A federal judge seemed critical of a new Indiana law that prohibits voters from taking photos of their election ballots and sharing the images on social media during a hearing on a lawsuit challenging the law.
The American Civil Liberties Union of Indiana sued the state in August over Indiana's so-called "ballot selfies law," contending that it violates voters' First Amendment rights.
The group wants U.S. District Judge Sarah Evans Barker to issue an order preventing state officials from enforcing the law during the Nov. 3 municipal elections, and until the lawsuit is settled.
Barker asked the state's attorney during the hearing Tuesday to explain why voters should be punished for taking harmless photographs of their ballot, The Indianapolis Star reported.
Indiana's deputy attorney general, Dennis Mullen, replied that the law's intent is to maintain the integrity of the ballot by removing a tool that could be used to commit voter fraud.
He described a situation in which a voter is coerced by either an organization or peers to vote a certain way and to provide proof, such as a photo.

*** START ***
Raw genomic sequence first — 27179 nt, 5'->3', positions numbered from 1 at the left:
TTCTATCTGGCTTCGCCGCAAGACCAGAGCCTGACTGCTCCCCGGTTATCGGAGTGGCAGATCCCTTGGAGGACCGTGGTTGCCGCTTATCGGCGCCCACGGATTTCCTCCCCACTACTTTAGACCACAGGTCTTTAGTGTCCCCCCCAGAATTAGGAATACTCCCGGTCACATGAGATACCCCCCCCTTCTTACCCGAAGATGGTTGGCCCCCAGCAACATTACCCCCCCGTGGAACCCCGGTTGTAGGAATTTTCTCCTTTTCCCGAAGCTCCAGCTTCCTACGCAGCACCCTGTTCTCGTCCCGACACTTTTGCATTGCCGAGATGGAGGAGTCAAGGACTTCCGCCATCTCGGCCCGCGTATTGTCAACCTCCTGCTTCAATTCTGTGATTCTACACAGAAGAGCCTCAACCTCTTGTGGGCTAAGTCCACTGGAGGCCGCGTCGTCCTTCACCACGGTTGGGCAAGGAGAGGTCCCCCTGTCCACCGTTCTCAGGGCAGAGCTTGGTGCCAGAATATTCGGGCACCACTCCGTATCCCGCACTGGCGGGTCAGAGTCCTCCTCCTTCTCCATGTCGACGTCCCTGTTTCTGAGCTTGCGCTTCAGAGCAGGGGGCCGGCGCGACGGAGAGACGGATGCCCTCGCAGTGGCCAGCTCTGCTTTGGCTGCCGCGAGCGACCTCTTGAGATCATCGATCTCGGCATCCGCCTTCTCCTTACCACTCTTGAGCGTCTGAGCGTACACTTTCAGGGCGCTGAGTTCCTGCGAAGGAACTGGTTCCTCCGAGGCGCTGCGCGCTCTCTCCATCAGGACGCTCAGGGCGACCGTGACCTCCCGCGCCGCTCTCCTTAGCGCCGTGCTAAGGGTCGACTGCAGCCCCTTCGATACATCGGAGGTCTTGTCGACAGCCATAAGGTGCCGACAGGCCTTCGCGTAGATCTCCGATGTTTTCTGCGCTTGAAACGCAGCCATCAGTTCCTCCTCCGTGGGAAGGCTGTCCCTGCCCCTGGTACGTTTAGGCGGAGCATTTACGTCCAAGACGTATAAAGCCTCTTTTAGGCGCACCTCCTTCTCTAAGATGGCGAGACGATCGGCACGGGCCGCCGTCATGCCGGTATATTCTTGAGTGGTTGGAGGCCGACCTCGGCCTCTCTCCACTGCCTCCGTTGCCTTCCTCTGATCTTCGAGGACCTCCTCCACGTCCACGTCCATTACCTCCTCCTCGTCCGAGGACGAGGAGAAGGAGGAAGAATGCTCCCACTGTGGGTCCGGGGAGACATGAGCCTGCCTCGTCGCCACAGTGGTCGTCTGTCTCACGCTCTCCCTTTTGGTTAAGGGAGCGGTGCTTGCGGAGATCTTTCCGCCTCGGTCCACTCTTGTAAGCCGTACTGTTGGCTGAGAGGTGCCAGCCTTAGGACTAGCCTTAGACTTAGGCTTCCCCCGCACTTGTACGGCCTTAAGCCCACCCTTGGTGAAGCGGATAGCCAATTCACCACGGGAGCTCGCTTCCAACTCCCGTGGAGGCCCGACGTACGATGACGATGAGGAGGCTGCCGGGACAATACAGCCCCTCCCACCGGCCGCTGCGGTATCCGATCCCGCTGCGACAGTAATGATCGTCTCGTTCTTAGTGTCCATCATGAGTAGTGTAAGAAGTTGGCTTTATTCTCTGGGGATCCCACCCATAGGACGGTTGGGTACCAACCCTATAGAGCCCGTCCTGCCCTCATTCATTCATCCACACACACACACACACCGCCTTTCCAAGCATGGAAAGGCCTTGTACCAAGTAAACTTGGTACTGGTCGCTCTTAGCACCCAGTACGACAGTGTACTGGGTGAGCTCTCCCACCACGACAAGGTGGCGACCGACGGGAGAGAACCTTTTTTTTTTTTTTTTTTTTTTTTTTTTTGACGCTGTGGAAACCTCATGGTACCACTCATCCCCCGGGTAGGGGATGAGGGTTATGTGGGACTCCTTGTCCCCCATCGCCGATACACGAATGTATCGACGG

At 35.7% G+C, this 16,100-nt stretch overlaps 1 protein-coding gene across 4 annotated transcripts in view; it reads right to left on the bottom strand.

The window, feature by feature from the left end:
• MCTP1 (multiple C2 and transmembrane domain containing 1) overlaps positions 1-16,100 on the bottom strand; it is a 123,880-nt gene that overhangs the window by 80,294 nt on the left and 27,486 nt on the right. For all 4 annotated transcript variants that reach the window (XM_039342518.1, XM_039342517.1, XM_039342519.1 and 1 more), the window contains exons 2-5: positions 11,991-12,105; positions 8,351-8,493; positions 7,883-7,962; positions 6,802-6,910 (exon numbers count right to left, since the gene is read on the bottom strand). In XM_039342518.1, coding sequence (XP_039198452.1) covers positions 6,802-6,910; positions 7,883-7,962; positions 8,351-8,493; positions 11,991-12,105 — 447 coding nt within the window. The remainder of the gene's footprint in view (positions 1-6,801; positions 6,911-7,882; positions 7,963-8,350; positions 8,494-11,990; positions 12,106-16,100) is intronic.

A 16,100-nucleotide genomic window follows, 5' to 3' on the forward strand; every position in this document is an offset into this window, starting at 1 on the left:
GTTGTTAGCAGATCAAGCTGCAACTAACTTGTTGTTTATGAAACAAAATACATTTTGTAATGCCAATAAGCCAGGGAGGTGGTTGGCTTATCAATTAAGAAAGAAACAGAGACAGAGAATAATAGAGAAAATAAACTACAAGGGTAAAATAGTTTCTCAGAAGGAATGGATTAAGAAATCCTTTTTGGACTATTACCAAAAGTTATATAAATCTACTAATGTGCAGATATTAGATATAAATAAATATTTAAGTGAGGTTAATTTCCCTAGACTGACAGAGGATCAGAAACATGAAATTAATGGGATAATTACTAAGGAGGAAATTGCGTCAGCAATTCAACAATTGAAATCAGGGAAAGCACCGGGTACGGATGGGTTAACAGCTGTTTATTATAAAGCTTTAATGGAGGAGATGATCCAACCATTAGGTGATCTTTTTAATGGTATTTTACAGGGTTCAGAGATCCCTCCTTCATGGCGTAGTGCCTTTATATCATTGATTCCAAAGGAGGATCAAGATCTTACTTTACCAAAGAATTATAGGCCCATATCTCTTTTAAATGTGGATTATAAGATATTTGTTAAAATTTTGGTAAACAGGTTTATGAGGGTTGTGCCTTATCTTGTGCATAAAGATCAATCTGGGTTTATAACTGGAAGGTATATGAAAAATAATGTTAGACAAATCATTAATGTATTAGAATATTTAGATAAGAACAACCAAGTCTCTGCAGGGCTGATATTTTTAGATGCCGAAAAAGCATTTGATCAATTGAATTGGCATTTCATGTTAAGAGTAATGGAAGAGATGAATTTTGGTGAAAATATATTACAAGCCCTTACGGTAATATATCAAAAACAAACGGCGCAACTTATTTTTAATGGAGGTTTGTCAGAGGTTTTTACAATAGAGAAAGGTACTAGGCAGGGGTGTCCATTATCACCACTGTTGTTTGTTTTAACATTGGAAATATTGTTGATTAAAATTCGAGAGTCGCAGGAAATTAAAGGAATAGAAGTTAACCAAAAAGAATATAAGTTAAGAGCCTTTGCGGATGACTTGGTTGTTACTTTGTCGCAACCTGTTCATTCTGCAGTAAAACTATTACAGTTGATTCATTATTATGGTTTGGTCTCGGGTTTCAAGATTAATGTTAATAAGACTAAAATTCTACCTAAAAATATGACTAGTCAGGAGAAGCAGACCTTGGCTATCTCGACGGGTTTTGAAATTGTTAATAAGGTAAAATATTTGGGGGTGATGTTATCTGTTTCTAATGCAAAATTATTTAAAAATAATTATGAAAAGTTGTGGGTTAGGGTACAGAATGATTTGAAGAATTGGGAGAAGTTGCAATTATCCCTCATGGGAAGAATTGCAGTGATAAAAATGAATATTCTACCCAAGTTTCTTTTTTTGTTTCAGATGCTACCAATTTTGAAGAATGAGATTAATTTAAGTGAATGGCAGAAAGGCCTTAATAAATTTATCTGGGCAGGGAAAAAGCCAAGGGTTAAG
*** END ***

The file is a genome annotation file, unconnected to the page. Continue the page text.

Barker said a problem with the law is that it justifies impinging on free speech rights by relying on "a whole lot of hypotheticals." She also said there isn't any empirical data showing voter fraud is an ongoing problem in Indiana.
"Your position wobbles, counsel, on the existence of a problem," Barker told Mullen during the hearing.
He replied that the lack of empirical data doesn't mean a problem doesn't exist, and said the law is a proactive approach to preventing voter fraud.
The law authored by Republican Sen. Pete Miller of Brownsburg makes it a potential felony to take photos of a marked ballot and share those images on social media.
Barker questioned why the law considers taking ballot selfies a felony, saying it seems "impractical in this day and age when a picture is taken of everything."
Ken Falk, legal director for the ACLU of Indiana, said the law is written too broadly because it would punish voters who simply took a picture with their ballots and had no intention of committing voter fraud.
He said people want to memorialize proof that they've voted for numerous reasons. Falk said the Legislature could have simply enacted a law that bans cellphones in voting booths, and added that there already are laws prohibiting the buying of votes.
"The question is, 'What does this add to that?'" he said.